Epidemiology of Tuberculosis

Epidemiologyof Tuberculosis

Epidemiologyof Tuberculosis

Tuberculosisor as it is popularly known TB is a potentially serious infectiousdisease that affects the lungs. The bacteria that cause TB are knownas Mycobacterium tuberculosis and are spread from one person toanother via minute droplets in the atmosphere resulting from cough orsneezing. The World Health Organization classifies TB as the secondlargest killer after HIV due to a single infectious cause. In 2013,there were 9 million cases of TB infection and 1.5 million peopledied from the disease. The disease can be prevented and can be cured(World Health Organization, 2014).

Thereare two types of TB latent and active TB. Latent TB is when the TBcausing bacteria is present in the body but in an inactive form. ThisTB is not contagious although it may become active, causing anindividual to become sick (WorldHealth Organization, 2013).Active TB on the other hand is TB in active form and makes a personsick and is contagious


TBis caused by Mycobacterium tuberculosis bacteria that spread from oneindividual to the other through small droplets exposed to theatmosphere through talking, spitting, sneezing, or coughing. Althoughit is contagious, one is not likely to get TB from a stranger, but aperson that one spends more time with including at home or workplace(Esmail,Barry &amp Wilkinson, 2012).People with active TB who have appropriate medical treatment forabout 2 weeks are not contagious.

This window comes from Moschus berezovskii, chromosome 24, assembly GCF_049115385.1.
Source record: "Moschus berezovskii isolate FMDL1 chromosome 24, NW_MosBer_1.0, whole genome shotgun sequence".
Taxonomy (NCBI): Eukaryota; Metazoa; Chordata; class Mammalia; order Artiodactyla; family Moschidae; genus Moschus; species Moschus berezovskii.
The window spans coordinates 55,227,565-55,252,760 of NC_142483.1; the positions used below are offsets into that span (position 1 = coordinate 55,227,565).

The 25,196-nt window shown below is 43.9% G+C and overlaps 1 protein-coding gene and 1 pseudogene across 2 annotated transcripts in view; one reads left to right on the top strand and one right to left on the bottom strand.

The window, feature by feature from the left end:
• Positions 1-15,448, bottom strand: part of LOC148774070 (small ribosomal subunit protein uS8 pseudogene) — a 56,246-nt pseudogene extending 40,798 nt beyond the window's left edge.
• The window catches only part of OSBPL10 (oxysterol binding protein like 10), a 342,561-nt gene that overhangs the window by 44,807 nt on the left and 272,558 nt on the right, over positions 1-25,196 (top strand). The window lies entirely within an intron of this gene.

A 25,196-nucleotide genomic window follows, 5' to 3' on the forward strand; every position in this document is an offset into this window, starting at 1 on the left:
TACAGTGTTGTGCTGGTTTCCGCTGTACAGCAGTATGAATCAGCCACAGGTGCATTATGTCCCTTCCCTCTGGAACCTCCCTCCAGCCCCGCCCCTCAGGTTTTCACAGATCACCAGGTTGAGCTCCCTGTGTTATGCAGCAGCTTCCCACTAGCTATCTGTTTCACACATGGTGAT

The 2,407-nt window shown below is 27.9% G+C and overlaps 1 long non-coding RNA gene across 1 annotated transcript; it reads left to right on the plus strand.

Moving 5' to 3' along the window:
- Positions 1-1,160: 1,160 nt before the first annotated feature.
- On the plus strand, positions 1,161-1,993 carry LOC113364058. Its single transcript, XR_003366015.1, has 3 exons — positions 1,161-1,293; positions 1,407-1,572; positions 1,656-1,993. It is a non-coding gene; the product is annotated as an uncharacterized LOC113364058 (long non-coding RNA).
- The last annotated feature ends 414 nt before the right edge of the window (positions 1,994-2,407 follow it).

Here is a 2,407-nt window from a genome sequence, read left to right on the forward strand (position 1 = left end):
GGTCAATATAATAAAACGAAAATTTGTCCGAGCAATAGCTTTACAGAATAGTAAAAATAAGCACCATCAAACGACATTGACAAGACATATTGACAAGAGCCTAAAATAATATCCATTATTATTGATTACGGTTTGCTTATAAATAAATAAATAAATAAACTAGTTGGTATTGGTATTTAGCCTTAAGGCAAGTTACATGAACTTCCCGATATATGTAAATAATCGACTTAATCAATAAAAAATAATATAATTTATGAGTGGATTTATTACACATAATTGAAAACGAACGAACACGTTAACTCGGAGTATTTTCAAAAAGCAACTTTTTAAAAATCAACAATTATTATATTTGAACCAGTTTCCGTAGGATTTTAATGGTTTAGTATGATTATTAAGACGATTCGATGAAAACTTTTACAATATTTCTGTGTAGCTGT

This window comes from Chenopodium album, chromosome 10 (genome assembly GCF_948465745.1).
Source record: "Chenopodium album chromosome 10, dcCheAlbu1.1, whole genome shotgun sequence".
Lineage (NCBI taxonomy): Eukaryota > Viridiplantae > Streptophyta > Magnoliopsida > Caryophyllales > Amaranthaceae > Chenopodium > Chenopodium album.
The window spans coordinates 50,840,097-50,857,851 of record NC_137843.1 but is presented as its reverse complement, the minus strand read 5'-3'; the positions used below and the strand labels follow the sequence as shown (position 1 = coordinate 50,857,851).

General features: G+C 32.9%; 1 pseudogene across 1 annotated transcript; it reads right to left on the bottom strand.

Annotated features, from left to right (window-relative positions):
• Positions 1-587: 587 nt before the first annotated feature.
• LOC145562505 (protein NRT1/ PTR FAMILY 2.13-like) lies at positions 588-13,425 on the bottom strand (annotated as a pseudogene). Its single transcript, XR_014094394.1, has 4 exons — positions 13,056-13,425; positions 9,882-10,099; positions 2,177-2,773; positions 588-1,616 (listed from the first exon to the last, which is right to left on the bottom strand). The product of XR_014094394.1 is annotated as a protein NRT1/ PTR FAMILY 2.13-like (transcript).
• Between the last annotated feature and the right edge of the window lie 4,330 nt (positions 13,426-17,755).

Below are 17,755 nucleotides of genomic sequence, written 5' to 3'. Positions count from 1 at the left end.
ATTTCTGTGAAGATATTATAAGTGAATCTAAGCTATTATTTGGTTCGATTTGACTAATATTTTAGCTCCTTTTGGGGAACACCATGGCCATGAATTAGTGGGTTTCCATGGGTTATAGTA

ActiveTB is usually characterized by cough, fever, fatigue, chills, loss ofappetite and loss of weight as well as night sweats. Since the lungsare the major organs affected by TB, the symptoms include cough thatlasts for more than three weeks, chest pain experienced whilecoughing or breathing and sometimes blood while coughing or in thesputum.

Besideslungs, TB can affect other parts of the body including the kidney,the spine of even the brain. Symptoms for these attacks differdepending on the part of the body affected. For example, if thekidney is affected, there may be presence of urine in the urine(WorldHealth Organization, 2013).


TBcan be diagnosed through two main ways TB skin test and a bloodtest. However, these tests only tell if a person has the TB bacteria.To further establish whether one is sick with TB or active TB, othertest like sputum analysis or X-ray is administered (Esmail,Barry &amp Wilkinson, 2012).


Latentor inactive TB can be treated to prevent a person from getting TBdisease. TB disease is treated by medication taken from six to ninemonths. Drugs should be taken as advised for successful treatment. Ifnot taken correctly, the germs can develop resistance (Esmail,Barry &amp Wilkinson, 2012).

Multi-DrugResistant TB

TBgerms have over the years developed the ability to surviveantibiotics which 60 years ago were used to treat it. These germs arepassed through descendants. Drug resistant strain happens when anantibiotic cannot be able to kill the bacteria it is intended totarget. In 2013, 480,000 people developed multi-drug resistant TB(Esmail,Barry &amp Wilkinson, 2012).